In this brochure key obstacles and opportunities for market introduction of disease-resistant cultivars of apple and potato are described. Various solution pathways have been compared. The comparison focuses strongly on apple because many experiences have been gained with the introduction of scab resistant cultivars. Four solution pathways are described with four case studies.
When less sells more or less: The scarcity principle in wine choice
Herpen, E. van; Pieters, R. ; Zeelenberg, M. - \ 2014
Food Quality and Preference 36 (2014). - ISSN 0950-3293 - p. 153 - 160.
consumers - need - desirability - information - identity - quality - goods - price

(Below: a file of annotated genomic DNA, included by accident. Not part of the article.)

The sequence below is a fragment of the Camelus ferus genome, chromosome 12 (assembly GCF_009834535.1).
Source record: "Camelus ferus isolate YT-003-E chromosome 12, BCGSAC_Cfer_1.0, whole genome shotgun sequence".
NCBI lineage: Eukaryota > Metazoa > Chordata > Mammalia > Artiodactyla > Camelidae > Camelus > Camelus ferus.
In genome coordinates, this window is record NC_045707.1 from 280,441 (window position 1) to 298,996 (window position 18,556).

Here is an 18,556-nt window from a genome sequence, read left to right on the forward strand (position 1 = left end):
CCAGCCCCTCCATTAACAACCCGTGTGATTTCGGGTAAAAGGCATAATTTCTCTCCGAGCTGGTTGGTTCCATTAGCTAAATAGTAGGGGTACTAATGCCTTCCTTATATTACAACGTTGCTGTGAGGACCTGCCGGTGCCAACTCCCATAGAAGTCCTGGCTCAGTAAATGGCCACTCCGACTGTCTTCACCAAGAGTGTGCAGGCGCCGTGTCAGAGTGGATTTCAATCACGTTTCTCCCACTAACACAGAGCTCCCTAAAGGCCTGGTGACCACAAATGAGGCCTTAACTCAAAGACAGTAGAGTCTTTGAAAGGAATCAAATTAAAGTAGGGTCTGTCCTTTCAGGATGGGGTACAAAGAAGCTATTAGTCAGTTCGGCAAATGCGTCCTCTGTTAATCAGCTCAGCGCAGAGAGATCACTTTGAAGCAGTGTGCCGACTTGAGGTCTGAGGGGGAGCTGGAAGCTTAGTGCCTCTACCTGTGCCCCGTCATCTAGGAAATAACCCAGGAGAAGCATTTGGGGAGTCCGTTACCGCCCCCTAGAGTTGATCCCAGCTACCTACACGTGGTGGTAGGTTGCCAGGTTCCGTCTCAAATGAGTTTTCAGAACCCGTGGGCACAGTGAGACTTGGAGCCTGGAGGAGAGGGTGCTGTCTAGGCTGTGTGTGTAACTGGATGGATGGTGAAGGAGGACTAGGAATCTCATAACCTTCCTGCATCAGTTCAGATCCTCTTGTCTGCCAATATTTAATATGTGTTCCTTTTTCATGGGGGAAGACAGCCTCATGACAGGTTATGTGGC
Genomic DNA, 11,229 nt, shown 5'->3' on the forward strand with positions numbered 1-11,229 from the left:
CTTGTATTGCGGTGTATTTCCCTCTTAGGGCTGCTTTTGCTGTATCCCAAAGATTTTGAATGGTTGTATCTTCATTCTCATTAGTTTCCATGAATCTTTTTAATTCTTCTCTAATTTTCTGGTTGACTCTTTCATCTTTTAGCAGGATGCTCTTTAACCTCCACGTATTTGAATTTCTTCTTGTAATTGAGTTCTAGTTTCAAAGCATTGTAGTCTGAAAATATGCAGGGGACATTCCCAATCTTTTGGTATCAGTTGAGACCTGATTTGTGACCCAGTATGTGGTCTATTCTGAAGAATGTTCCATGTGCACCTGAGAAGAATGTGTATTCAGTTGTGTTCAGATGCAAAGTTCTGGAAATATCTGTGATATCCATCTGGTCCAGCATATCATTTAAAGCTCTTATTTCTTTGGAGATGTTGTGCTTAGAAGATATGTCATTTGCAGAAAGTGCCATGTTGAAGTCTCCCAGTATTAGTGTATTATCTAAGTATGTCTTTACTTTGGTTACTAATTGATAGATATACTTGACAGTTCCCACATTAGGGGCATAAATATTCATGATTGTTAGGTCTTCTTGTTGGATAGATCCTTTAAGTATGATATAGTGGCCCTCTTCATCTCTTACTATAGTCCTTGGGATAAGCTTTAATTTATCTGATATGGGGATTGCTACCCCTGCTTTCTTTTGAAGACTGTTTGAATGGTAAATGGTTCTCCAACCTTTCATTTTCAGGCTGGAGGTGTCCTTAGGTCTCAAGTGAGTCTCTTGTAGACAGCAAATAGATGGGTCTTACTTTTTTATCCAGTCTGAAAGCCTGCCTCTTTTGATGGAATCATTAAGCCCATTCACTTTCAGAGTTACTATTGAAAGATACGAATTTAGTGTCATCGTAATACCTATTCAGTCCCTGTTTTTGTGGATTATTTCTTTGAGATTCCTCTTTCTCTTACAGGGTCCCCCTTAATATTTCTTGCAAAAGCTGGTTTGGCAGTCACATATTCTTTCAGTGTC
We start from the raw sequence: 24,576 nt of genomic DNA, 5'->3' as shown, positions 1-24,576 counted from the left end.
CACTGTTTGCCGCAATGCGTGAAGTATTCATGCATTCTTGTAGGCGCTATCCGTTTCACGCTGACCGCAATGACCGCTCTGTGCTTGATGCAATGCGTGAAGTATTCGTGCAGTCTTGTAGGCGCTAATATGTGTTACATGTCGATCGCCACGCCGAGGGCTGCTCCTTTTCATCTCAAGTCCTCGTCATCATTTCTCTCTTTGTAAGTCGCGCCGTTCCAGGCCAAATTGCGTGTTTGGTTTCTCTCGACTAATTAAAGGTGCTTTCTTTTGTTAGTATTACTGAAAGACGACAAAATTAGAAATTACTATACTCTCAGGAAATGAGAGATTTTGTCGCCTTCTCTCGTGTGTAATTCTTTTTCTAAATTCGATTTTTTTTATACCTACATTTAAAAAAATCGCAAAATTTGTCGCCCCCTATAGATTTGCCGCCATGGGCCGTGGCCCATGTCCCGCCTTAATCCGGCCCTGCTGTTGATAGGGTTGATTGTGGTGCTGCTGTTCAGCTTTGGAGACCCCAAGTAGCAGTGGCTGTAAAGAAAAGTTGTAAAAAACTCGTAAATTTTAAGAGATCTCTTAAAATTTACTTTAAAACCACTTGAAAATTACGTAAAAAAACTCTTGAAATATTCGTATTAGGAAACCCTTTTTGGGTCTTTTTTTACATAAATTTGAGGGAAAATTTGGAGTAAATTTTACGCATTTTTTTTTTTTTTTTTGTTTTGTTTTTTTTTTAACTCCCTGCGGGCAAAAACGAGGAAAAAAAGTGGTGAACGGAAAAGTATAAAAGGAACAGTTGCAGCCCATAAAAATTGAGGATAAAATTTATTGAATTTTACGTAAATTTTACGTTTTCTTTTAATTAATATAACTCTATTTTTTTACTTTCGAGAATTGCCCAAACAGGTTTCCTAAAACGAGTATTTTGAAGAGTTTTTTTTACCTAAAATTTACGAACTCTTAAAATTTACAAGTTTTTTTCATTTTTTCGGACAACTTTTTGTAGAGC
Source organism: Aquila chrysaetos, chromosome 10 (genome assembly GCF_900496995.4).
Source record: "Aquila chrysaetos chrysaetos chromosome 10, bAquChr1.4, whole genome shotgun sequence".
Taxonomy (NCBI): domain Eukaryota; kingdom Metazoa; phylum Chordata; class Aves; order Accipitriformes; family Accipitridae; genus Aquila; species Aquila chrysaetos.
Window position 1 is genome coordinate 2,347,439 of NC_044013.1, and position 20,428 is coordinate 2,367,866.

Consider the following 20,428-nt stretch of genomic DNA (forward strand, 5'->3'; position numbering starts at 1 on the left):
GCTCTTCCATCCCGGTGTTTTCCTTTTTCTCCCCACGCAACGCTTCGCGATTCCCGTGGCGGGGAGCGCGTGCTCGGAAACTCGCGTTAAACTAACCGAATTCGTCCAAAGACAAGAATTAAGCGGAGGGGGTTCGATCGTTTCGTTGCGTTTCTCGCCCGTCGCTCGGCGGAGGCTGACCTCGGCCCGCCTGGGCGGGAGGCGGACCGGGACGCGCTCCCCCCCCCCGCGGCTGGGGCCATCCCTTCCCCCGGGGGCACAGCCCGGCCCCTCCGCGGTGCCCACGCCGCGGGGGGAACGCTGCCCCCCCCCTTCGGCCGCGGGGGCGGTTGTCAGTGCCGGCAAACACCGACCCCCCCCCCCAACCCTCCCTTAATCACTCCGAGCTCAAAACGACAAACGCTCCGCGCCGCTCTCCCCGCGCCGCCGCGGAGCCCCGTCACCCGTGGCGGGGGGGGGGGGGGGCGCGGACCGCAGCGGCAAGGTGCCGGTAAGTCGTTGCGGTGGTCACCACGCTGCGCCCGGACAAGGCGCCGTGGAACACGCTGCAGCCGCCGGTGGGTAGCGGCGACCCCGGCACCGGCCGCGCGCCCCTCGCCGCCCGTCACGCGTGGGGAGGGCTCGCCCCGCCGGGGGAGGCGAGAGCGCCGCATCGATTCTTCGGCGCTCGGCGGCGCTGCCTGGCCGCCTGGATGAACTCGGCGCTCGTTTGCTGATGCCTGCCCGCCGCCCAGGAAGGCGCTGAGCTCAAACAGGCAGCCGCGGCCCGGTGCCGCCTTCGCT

When buying wine, consumers often need to infer unobservable characteristics of the wines that are available. Product scarcity in the store can signal that the quality of a wine is high, either because the product is deemed exclusive (when scarcity is supply-caused) or because the product is deemed popular (when scarcity is demand-caused). This “scarcity principle” has been observed in various contexts, and thus seems universal, but it is not. This study aims to show when scarcity of a specific wine increases consumer choice for this wine, and when it does not. Specifically, two experiments show that scarcity has little or no effect when consumers are less involved with the product category wine, that uniqueness goals can increase the effect of supply-caused scarcity on product choice, and that these uniqueness goals do not counteract the effect of demand-caused scarcity on choice. Thus, even consumers with a uniqueness goal respond positively to demand-caused scarcity. Moreover, the study shows that scarcity is effectively communicated not only through a verbal sales pitch but also through merely the visual display of the amount of shelf space provided for products and the amount of emptied shelf space as a signal of prior purchases. Keywords Involvement